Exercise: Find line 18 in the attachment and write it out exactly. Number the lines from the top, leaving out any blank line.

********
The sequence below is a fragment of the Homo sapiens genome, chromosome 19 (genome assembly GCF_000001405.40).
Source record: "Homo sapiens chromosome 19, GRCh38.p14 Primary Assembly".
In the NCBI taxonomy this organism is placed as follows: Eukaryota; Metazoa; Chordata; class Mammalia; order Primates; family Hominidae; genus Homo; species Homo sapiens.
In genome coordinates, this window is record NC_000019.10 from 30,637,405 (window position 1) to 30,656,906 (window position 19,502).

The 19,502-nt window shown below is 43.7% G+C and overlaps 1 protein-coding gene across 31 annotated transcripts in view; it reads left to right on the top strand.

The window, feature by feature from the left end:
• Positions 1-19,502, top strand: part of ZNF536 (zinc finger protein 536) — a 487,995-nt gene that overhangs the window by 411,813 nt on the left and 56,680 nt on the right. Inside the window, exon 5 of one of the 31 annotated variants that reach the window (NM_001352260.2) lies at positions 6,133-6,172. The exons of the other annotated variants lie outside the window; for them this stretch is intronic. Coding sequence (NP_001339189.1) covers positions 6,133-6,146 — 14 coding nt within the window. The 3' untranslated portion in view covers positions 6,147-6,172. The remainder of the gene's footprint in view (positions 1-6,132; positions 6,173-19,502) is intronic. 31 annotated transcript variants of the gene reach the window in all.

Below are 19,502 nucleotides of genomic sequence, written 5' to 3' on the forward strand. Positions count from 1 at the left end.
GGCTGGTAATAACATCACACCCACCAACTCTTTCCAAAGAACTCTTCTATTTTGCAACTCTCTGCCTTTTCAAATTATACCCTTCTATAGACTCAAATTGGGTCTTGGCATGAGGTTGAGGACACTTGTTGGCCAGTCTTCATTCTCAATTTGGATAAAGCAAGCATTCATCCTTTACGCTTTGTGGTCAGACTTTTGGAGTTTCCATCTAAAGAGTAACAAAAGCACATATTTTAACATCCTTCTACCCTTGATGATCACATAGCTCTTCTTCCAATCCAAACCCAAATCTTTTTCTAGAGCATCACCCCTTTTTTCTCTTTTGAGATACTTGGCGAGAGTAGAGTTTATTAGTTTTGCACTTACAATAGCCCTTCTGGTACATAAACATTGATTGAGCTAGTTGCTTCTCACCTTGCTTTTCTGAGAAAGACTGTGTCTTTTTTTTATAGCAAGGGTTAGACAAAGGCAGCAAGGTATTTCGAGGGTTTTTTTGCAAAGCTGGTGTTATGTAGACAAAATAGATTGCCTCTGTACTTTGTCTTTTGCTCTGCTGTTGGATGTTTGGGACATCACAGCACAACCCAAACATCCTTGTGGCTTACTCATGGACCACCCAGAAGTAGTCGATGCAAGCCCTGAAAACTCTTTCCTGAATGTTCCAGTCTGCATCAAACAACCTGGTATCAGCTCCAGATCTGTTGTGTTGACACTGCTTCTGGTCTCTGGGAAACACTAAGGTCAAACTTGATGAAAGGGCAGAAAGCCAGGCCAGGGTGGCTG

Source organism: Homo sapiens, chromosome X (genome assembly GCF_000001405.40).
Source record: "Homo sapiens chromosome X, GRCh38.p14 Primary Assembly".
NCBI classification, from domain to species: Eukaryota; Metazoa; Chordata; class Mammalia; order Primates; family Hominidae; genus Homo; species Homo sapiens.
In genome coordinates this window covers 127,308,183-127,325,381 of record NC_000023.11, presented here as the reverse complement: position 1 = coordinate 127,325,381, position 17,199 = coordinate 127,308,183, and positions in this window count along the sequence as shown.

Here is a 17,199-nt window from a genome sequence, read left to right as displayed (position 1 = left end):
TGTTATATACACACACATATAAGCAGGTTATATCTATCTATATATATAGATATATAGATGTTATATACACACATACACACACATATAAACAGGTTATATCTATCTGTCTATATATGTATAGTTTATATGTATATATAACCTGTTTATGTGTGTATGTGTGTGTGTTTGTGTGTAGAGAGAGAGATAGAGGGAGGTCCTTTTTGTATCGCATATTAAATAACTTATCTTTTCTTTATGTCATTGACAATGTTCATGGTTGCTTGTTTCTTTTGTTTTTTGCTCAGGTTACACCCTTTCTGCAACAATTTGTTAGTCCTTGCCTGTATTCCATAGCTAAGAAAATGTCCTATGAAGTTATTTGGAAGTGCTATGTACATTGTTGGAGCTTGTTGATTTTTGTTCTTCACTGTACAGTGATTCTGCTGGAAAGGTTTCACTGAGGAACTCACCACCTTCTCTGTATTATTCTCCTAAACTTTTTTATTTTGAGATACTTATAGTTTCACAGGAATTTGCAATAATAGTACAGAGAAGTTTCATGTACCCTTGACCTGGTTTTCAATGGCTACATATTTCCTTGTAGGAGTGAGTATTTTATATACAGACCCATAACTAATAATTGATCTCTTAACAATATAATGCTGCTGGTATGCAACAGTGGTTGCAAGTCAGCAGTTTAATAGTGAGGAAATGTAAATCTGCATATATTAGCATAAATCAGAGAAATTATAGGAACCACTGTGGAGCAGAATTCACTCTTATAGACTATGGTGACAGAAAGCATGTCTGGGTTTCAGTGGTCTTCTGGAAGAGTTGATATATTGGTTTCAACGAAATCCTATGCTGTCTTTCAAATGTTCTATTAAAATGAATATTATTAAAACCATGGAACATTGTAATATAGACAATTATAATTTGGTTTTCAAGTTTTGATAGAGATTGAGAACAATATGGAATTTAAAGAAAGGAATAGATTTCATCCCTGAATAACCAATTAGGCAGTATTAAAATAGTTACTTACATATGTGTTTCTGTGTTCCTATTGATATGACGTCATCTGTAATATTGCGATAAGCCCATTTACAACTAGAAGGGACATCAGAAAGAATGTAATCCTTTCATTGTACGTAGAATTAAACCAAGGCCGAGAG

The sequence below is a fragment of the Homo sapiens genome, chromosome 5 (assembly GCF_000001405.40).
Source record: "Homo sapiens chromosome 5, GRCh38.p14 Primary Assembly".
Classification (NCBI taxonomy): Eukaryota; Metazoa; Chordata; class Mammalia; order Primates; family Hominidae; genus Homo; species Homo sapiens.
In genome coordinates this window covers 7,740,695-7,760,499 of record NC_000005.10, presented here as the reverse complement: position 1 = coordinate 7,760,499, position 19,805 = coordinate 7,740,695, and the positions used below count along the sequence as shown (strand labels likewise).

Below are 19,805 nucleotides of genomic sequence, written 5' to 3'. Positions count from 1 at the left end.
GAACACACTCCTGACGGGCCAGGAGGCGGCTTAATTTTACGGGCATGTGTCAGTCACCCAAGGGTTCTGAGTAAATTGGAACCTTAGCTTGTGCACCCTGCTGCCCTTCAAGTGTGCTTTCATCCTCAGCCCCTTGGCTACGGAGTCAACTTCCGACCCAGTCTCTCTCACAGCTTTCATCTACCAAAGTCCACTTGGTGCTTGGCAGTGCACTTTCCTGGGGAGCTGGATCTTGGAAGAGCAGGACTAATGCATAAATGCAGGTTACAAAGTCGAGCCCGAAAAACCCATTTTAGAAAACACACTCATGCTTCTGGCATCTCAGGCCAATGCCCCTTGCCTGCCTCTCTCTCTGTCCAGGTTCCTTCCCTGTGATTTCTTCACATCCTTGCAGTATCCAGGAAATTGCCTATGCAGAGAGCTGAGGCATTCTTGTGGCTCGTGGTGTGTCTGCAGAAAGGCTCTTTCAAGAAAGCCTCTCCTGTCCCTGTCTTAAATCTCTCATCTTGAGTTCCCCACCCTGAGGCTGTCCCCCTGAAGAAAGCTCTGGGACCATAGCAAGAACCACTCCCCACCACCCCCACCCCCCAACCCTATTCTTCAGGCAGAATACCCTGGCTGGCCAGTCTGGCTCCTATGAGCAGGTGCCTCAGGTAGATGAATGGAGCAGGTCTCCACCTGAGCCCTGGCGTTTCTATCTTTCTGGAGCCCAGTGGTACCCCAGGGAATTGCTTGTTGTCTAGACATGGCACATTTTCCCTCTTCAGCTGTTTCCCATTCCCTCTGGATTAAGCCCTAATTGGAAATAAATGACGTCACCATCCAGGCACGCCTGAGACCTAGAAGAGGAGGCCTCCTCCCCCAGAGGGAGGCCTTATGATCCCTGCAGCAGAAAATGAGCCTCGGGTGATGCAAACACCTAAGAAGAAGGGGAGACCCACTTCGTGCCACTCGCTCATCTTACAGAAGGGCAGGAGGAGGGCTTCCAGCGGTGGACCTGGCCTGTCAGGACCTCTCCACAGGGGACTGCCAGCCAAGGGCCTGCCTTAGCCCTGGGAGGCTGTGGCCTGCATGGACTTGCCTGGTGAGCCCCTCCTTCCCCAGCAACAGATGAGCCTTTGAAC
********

Classification (NCBI taxonomy): Eukaryota; Metazoa; Chordata; class Mammalia; order Primates; family Hominidae; genus Homo; species Homo sapiens.